Periodic boundary conditions are an indispensable tool in theoretical studies, allowing researchers to not only simplify calculations but also to explore profound concepts. Imagining how to implement these boundary conditions in physical systems can be especially fruitful. A prototypical example is a 1981 thought experiment devised by the Nobel-prize-winning physicist Robert Laughlin to explain the quantization of Hall conductance [1]. This thought experiment introduced the idea of Laughlin’s charge pump, which has so far remained unrealized. Now, Aurélien Fabre, from the Kastler Brossel Laboratory, France, and his colleagues have created a “synthetic Hall cylinder” for dysprosium atoms that realizes Laughlin’s charge pump, allowing the team to experimentally observe features of this system [2].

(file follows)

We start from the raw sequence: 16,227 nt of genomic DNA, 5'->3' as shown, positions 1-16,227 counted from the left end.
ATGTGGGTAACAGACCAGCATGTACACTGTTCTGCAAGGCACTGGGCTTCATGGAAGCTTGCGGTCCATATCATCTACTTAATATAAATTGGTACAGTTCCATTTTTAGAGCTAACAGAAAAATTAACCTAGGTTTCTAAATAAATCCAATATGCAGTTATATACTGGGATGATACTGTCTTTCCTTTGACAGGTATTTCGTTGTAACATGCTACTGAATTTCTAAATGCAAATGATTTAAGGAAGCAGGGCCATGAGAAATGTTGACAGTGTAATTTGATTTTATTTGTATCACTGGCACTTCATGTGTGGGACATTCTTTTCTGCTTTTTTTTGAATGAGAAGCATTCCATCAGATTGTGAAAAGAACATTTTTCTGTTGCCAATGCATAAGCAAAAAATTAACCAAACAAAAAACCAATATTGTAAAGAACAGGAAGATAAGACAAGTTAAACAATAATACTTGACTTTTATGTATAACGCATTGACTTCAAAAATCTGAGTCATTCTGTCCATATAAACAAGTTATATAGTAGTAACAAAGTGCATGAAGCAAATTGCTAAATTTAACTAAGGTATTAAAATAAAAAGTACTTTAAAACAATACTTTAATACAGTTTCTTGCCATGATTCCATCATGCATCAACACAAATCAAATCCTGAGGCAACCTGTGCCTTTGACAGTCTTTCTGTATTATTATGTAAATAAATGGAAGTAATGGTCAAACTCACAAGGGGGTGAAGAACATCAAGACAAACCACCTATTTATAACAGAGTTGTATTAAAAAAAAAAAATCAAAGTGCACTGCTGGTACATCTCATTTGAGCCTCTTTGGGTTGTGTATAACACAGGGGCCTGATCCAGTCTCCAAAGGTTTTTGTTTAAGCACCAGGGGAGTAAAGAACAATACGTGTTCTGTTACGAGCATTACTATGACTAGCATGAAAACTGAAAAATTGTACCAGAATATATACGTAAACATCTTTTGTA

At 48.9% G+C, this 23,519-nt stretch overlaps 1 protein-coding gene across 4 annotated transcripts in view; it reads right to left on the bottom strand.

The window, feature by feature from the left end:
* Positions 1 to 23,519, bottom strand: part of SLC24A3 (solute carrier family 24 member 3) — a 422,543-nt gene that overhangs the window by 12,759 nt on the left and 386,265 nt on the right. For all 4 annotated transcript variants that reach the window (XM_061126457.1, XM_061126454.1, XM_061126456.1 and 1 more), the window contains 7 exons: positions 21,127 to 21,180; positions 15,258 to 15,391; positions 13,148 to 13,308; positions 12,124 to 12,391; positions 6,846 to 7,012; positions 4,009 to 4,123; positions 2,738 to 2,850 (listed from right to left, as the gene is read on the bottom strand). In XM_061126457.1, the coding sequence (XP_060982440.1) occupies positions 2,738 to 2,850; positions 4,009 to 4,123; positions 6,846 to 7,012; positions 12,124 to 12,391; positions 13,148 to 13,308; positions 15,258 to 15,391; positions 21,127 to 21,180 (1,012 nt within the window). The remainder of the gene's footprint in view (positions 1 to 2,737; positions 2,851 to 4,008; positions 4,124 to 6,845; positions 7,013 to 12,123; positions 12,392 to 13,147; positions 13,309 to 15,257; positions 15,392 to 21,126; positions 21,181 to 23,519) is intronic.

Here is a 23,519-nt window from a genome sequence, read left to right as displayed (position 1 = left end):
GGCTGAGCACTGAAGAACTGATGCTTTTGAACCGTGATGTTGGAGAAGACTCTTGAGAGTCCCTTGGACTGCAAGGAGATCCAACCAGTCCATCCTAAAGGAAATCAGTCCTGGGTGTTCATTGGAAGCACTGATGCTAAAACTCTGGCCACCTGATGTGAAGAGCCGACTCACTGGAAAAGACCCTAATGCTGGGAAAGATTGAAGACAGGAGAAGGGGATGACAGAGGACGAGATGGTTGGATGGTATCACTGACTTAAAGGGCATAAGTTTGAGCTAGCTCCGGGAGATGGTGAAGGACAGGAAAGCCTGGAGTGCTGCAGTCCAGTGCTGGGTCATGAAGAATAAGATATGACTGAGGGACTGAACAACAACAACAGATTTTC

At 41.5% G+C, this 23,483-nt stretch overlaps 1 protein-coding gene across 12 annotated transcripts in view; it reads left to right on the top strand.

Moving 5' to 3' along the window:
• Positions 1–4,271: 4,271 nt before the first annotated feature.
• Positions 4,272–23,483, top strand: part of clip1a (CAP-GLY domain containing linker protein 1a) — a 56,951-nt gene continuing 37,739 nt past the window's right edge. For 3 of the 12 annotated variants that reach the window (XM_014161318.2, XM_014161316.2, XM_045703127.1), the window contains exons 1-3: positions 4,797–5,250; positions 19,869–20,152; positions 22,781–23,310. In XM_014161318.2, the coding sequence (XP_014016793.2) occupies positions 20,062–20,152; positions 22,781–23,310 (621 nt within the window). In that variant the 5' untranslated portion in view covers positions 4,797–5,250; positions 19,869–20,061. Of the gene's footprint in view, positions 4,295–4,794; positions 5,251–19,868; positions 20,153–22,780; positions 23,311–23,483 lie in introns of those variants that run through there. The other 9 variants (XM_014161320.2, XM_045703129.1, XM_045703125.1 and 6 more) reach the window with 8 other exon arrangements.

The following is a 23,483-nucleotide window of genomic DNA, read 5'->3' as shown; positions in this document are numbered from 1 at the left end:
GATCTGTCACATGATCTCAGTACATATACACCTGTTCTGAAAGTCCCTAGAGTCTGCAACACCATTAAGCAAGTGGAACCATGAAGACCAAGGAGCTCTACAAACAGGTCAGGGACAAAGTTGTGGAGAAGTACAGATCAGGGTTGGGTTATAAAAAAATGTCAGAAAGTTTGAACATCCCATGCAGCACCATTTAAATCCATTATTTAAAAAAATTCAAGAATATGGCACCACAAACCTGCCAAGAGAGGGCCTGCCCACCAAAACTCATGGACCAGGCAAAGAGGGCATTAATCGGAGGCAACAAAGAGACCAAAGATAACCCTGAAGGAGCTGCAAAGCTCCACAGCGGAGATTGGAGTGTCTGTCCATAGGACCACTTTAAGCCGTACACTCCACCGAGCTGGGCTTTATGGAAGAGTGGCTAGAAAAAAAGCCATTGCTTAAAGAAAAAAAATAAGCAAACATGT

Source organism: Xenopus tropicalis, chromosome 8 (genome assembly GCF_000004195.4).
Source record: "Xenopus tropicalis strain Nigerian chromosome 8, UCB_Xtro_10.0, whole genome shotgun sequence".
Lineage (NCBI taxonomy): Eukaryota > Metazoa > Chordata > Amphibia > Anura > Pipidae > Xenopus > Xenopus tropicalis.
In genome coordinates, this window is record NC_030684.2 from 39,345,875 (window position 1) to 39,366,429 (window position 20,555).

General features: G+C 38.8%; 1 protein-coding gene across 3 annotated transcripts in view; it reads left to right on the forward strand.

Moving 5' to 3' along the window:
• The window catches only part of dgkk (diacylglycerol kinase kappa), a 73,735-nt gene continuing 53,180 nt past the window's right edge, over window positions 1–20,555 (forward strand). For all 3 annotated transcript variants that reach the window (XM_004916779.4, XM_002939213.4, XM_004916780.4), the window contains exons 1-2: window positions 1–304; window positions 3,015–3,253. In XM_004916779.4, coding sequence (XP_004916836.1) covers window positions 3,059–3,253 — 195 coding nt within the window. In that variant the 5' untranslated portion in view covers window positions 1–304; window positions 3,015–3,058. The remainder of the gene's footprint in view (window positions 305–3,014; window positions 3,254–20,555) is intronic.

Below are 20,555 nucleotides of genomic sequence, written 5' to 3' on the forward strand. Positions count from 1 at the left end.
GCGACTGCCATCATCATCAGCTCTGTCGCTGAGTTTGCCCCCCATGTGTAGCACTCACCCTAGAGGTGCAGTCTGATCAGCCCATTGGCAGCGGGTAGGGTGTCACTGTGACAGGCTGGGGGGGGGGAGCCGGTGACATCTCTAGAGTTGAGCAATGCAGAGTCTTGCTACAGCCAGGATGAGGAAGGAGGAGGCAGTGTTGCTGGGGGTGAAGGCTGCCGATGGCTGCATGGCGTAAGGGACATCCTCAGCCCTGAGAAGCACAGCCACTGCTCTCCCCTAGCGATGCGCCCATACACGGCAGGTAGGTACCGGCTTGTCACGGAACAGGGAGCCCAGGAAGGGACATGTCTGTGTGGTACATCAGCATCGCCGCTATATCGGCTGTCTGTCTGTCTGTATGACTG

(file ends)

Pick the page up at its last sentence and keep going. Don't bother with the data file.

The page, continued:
In his thought experiment, Laughlin considered quantum Hall states on a cylinder whose surface and two ends are penetrated by finite magnetic fluxes. Laughlin argued that changing the axial magnetic flux would result in a current along the axial direction such that charges would be pumped along the cylinder’s surface. The most important characteristic of Laughlin’s charge pump is that it is topological: If the rate of change of the axial flux is slow enough for the system to be adiabatic, the details of its time dependence don’t matter—the number of pumped electrons always increases by an integer number when the axial flux changes by one quantum.

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